Right here we need to fetch ourselves up sharply. It doesn’t make much sense when a real tosspot calls a kettle black. Let’s remember that alcoholics are not the only ones bedeviled be sick emotions. Moreover, it is usually a fact that our behavior when drinking has aggravated the defects of others. We’ve repeatedly strained the patience of our best friends to a snapping point, and have brought out the very worst in those who didn’t think much of us to begin with. In many instances we are really dealing with fellow sufferers, people whose woes we have increased. If we are now about to ask forgiveness for ourselves, why shouldn’t we start out by forgiving them, one and all?
There’s no one in my daily life anymore who ever saw me drink. The people who are living and I’m still in touch with are my mother, my best childhood friend, and someone I knew in sobriety. Others, like my aunts and uncles, weren’t untouched by my drinking, but they weren’t touched closely or often by it. I don’t know how to write about without being arrogant or proud (as in not humble), but I truly hope and believe that my sober behavior has not aggravated the defects of others like my drinking did.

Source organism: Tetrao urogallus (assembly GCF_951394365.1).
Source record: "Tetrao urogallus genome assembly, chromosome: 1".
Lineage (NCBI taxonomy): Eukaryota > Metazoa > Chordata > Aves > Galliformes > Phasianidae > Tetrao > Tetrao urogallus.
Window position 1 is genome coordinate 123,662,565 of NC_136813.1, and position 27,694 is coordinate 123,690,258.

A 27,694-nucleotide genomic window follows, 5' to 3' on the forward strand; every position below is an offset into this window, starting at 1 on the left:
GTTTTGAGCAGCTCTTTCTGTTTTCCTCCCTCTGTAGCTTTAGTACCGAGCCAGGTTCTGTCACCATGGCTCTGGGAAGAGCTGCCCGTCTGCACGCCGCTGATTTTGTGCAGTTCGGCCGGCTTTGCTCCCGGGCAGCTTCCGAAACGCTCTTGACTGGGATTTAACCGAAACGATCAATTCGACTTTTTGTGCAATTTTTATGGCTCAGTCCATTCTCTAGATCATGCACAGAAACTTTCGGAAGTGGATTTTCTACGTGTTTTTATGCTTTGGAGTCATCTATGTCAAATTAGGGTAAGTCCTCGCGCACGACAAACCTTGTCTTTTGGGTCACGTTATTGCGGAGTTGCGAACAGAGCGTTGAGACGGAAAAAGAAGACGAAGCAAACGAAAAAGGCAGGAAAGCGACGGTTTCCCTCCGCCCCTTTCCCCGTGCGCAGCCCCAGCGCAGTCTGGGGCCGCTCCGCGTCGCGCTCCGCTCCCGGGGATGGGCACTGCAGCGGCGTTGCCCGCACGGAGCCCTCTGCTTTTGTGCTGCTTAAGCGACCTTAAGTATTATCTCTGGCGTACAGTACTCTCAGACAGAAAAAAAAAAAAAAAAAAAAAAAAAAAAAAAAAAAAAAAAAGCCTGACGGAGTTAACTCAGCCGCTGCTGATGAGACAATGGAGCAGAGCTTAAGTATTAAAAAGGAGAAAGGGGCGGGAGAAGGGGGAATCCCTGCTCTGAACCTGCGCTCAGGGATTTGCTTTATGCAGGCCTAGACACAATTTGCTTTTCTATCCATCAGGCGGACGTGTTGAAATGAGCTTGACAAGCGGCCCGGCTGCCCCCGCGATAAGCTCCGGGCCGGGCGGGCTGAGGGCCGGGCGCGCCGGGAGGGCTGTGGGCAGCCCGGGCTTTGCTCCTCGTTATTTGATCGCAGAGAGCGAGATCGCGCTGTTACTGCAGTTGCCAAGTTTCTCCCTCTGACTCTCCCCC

In my troubled work relationships there is no question that my character defects have been at play in a huge way. I also usually see everyone as a fellow sufferer in one way or another, and I know I have increased their woes and the woes of innocent bystanders.
Every time I read it/hear it/practice it again, I think I understand a little bit better the concept that yes I am asking for forgiveness from individuals and groups and God and the universe, and by doing that I can someone edge closer to forgiving others.
And what of my scary work situation, where I am clearly in the wrong? What do I mean by wanting foregiveness? If I’m punished, I deserve it. Do I want someone to say it’s OK? It’s not OK. Do I want to be sorry? I am sorry.
The Daily Word had a message the other day about foregiveness. It said, in part “….. I give thanks for us all and for the lessons we have learned through our experiences together. In prayer, I release all people, all situations into God’s care.”